People around the cage first ran away as the tiger rushed out of it but after a while, some courageous ones including zoo staffs and visitors came forward to rescue him, Mujibar said. "They threw brick bats at the tiger, and it fled toward the cage of a tapir nearby and hid behind it.

"Then we used tranquilliser gun to make the tiger unconscious and carried it back to the cage. It took 14 people to carry the animal," said Kazi Fazlul Haque, curator of the zoo.

Three-metre long Sanjoy was born in the zoo in 1984.

Mujibar was first admitted to a local clinic and later shifted to Dhaka Medical College Hospital.

Earlier, a zoo tiger killed a visitor child in 1996 when he went close to its cage and a bear killed a zoo staff in 2004.

Besides, a lion moved out of its cage a few years ago but the zoo authorities caged it back without any incident.

Escaped "pet" serval recaptured in Louisiana


We have good news about the runaway feline. Shreveport residents in the Broadmoor area have been keeping their eyes out for an exotic cat on the prowl. The cat that was roaming through backyards here along Standufer and Akard streets is no
longer a threat to herself or anyone else. Now, she's back home with her family.

Zahara is an African Serval, or to those who don't know much about cats, she's an exotic-domesticated cat. Servals can get up to 40-pounds, about the size of a medium size dog like a cockerspaniel. Zahara ran away from home last Thursday. Sending a red alert through her community.

Zahara's owner, Carol Moeller, says she thinks Zahara got out when her husband was on his way to work last Thursday morning. He left a door open and she slid out.

Her neighbors called her and kept her updated with information about Zahara and finally, Wednesday afternoon, Zahara had come home. But it was that easy for Zahara to go back to her family and now she's safe from harm's way.

Carol Moeler says Zahara posed no threat to the community. She's de-clawed and only will eat small rodents and insects. African Servals are considered exotic animals, but you don't need a permit to own one in the state of Louisiana.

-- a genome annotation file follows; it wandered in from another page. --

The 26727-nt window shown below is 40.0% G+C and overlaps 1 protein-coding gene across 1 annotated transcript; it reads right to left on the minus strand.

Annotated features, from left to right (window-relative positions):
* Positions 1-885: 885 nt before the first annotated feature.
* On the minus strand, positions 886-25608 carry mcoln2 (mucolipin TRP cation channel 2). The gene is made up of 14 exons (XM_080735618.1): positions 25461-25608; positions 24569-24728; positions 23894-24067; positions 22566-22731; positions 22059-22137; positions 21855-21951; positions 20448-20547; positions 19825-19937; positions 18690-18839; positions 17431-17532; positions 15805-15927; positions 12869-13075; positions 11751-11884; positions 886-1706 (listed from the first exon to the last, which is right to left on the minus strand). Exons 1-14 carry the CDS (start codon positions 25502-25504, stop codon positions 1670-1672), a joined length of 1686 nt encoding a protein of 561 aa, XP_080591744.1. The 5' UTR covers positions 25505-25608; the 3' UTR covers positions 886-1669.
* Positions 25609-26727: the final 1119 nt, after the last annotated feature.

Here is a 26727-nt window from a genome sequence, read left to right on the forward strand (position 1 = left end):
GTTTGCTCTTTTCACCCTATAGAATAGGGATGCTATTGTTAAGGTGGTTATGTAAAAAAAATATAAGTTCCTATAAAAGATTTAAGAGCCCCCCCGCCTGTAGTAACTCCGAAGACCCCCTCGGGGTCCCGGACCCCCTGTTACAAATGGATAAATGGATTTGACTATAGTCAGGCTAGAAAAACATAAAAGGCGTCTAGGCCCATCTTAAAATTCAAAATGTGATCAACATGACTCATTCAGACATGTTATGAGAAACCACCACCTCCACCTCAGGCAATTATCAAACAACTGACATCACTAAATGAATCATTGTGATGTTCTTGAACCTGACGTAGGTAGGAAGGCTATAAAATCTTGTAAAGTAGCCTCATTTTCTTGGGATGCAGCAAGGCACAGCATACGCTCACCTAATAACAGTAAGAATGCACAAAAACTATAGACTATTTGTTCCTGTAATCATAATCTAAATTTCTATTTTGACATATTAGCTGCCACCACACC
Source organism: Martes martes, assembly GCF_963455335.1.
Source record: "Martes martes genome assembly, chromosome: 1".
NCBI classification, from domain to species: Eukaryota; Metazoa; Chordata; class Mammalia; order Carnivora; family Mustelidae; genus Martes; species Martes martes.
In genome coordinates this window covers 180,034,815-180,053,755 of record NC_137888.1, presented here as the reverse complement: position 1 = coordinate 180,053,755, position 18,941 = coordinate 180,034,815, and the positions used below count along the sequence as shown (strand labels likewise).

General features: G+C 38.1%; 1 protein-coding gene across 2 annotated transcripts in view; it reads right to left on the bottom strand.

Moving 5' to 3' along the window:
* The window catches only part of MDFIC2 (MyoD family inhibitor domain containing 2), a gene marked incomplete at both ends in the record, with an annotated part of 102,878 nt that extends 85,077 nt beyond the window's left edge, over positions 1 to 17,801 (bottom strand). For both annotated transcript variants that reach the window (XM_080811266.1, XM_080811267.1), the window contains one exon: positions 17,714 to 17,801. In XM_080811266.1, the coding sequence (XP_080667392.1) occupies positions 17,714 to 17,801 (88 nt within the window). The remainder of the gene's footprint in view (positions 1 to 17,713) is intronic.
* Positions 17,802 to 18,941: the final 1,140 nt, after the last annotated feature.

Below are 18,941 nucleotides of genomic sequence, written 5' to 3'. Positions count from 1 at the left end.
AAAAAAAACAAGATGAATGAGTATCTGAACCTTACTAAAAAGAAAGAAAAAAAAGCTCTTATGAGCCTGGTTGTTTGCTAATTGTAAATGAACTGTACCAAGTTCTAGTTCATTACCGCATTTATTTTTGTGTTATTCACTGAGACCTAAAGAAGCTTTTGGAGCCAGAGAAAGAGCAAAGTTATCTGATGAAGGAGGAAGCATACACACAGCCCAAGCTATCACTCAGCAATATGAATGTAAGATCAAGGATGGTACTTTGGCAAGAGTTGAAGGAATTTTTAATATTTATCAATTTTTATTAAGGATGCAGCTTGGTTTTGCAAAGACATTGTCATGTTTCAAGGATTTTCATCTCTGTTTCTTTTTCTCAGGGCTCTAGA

However, if you are an animal lover, don't go running out just yet to buy one of these cats. Carol says it takes a lot to raise one and she doesn't suggest owning one unless you're positive you can handle the responsibility.

Carol says usually Servals leave a scent trail to get back home, and she was worried that Zahara's scent had diminished and she'd be lost. Caddo Commissioner David Cox says when new ordiances were passed last year by the Caddo Commission, there were certain exotic animals that were put on a permit requiment list. It all depends on how exotic the animal is.

Story Created: Feb 8, 2007 at 11:35 PM EST
Story Updated: Feb 9, 2007 at 8:18 PM EST

Wednesday, February 07, 2007

Bobcat, almost certainly former "pet," wanders through Texas museum

Sara Perkins
Monitor Staff Writer
February 06,2007

EDINBURG — An unexpected visitor slipped silently through the front door and wandered 10 yards across the tiled foyer into the Museum of South Texas History’s gift shop.

Is he part of the exhibit? another visitor asked the woman behind the counter.

The answer was a quick evacuation to an office behind the shop while Edinburg animal control was called.

The guest, a bobcat the size of a Labrador, made a 7-foot leap to the top of a bookcase and, after stalking back and forth along the top, settled next to a basket.

"Everyone was out and we dimmed the lights and he just sat there like he owned the place," said Sandra Luna, the manager on duty at the museum that day. "And for a while there, he did."

About 15 visitors to the Closner Boulevard museum on Saturday were given free passes and asked to come back another time, while staff took photos of their new exhibit with camera phones through the glass front window of the shop.

"He was beautiful," Luna said. "I’ve never seen a wild animal that close."

Two animal control officers, with the help of museum board member Jim McAllen, eventually pulled the cat off the shelf and into a cage without harming it. It was released at McAllen’s ranch, according to museum employees.

The only casualty was a copy of Todd Hansen’s "The Alamo Reader," of which its cover was torn during the bobcat’s descent, said Executive Director Shan Rankin.

The bobcat was almost certainly an escaped or released pet.

"A wild bobcat would not come inside," said John Young, a mammologist with the Texas Department of Parks and Wildlife in Austin. A wild one "would be going frantic to get back out."

However, the animal had apparently been fending for itself for a while. His droppings showed the remains of rodents and birds, the typical prey of bobcats in the wild, according to museum staff.

Bobcats can be legally kept as pets in Texas. They are occasionally picked up by animal control, and owners sometimes bring them in for rabies shots, said Assistant Chief Peter de la Garza of the Edinburg Police Department.

The museum sees around 35,000 visitors a year, 16,000 of whom are schoolchildren.

The bobcat picked a good weekend, Luna said with a laugh.

Had it waited two weeks to visit, it would have encountered a much bigger crowd at the museum’s annual pioneer and ranching craft day.


Sara Perkins covers Starr County and general assignments for The Monitor. You can reach her at (956) 683-4472. Details.cfm&StoryID=17756&Section=Valley